incidents occur in the same state. This rule is subject
to two qualifications: (1) that the parties have not
made a choice of applicable law in the contract itself;
and (2) the law of the other state does not offend our
Both instruments bear a relationship to Florida
inasmuch as LeGrand . . . is a citizen of Florida. In
addition, Legacy (the current holder of the note and
security agreement) is a Florida limited liability
company. Because the court is not aware of any
fundamental public policy that would be offended by the
application of Florida law, and because plaintiff does
not object to application of Florida law, the choice of
law provisions are deemed valid. Thus, the note and
security agreement, as well as defendants’ counterclaim
for breach of contract, are governed by Florida law.
Cunningham v. LeGrand, No. 2:11-0142, slip op. at 14-15 (S. D. W.
Va. Jun. 5, 2012)(emphasis added).
While Mr. Cunningham earlier
did not object to the application of Florida law, he now asserts
that, "The [note’s] demand for penalty interest in the amount of
$476,509.02 is clearly usurious and contrary to well established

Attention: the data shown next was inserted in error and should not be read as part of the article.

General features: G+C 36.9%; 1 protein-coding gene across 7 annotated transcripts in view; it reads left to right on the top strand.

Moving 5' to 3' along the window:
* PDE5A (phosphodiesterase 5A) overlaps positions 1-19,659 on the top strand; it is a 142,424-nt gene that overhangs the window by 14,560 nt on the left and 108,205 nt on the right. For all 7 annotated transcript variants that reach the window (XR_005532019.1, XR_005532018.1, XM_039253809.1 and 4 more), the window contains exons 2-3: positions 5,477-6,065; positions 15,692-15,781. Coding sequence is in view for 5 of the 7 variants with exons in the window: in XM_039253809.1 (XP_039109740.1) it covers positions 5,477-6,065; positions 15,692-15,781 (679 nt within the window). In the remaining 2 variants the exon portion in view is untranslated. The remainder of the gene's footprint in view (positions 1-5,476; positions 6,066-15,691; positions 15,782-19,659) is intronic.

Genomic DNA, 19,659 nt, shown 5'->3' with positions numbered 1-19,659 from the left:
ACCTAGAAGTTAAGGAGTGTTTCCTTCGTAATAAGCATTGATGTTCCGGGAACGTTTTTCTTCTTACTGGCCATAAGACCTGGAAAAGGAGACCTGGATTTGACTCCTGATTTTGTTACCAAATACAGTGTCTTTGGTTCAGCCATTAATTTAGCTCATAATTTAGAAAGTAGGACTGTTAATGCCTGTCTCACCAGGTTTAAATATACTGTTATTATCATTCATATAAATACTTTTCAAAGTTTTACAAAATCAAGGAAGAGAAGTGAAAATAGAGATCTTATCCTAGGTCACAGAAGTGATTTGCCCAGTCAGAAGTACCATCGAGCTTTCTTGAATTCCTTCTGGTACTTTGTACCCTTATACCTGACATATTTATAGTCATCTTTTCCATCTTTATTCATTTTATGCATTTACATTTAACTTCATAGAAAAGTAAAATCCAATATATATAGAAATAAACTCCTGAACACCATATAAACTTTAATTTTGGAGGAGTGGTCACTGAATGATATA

West Virginia law, e.g., the Bryan and General Electric cases
cited by the Court" in its June 5, 2012, memorandum opinion and
(Pl.'s Resp. at 2). 2
As support for his assertion, Mr. Cunningham cites West
Virginia Code section 47-6-5(b), which provides as follows:
Parties may contract in writing for the payment of
interest for the loan or forbearance of money at a rate
not to exceed eight dollars upon one hundred dollars
for a year, and proportionately for a greater or less
sum, or for a longer or shorter time, including points
expressed as a percentage of the loan divided by the
number of years of the loan contract.
W. Va. Code § 47-6-5(b).
There is a more recent statutory
enactment, however, that must be considered.
West Virginia Code
section 47A-1-1 created the West Virginia Lending and Credit Rate
The Board is authorized
to prescribe semiannually the maximum interest rates
and finance charges on loans, credit sales or
transactions, forbearance or similar transactions made
pursuant to this section subject to the provisions,
conditions and limitations hereinafter set forth and to
authorize lenders, sellers and other creditors to
charge up to the maximum interest rates or finance
charges so fixed. The rates prescribed by the board are
alternative rates and any creditor may utilize either
the rate or rates set by the board or any other rate or
rates which the creditor is permitted to charge under
any other provision of this code.
Though he now raises multiple West Virginia contacts with
the execution and performance of the note and security agreement,
the court does not understand Mr. Cunningham to seek
reconsideration of the validity of the entire choice-of-law
analysis. Mr. Cunningham instead appears to desire a declaration